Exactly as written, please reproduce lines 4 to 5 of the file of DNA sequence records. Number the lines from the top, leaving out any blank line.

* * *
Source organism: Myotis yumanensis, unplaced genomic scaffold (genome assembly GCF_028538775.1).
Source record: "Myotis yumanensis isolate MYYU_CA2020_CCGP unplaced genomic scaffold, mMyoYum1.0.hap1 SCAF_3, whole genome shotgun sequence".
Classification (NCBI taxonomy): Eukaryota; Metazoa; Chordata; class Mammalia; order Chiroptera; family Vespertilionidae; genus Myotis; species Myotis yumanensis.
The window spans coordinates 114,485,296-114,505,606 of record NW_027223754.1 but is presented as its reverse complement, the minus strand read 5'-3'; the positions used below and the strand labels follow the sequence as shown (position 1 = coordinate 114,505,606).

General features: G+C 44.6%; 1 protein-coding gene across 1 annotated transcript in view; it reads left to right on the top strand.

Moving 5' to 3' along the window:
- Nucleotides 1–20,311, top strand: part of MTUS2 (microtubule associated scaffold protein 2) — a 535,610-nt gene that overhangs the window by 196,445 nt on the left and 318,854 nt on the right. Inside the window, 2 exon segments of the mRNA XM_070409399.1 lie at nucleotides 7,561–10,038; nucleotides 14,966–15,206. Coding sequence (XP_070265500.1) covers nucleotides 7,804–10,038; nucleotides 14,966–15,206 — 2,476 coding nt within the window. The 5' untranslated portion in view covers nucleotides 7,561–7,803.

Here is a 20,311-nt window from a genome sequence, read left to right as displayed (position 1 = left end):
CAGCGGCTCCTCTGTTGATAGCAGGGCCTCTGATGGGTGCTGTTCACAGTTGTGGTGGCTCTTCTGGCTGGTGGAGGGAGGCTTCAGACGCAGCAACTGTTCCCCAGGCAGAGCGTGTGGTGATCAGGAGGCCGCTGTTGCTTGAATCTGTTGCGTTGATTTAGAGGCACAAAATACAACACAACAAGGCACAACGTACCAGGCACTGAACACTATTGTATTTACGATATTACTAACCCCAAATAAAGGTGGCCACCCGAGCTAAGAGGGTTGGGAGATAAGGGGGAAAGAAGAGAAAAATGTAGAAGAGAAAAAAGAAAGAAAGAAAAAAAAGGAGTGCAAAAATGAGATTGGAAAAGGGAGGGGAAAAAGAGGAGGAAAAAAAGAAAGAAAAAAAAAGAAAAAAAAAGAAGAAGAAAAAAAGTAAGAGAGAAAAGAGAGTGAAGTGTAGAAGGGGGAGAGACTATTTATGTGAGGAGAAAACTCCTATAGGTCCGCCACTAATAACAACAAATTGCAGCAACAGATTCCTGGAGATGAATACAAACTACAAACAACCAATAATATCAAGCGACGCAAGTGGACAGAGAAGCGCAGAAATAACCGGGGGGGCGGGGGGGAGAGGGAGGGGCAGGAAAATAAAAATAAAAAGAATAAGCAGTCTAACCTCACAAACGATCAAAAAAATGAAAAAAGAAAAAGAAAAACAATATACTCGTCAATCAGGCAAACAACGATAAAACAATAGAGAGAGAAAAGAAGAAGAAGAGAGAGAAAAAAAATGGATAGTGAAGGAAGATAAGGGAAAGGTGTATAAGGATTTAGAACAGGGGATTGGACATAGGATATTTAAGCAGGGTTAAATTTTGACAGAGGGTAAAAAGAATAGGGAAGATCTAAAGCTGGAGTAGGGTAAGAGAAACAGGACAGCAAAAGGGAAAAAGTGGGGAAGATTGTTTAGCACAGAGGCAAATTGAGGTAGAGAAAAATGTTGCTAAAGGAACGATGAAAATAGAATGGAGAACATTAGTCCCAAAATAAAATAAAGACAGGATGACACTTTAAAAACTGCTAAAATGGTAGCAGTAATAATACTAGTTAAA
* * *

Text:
The window spans coordinates 114,485,296-114,505,606 of record NW_027223754.1 but is presented as its reverse complement, the minus strand read 5'-3'; the positions used below and the strand labels follow the sequence as shown (position 1 = coordinate 114,505,606).

General features: G+C 44.6%; 1 protein-coding gene across 1 annotated transcript in view; it reads left to right on the top strand.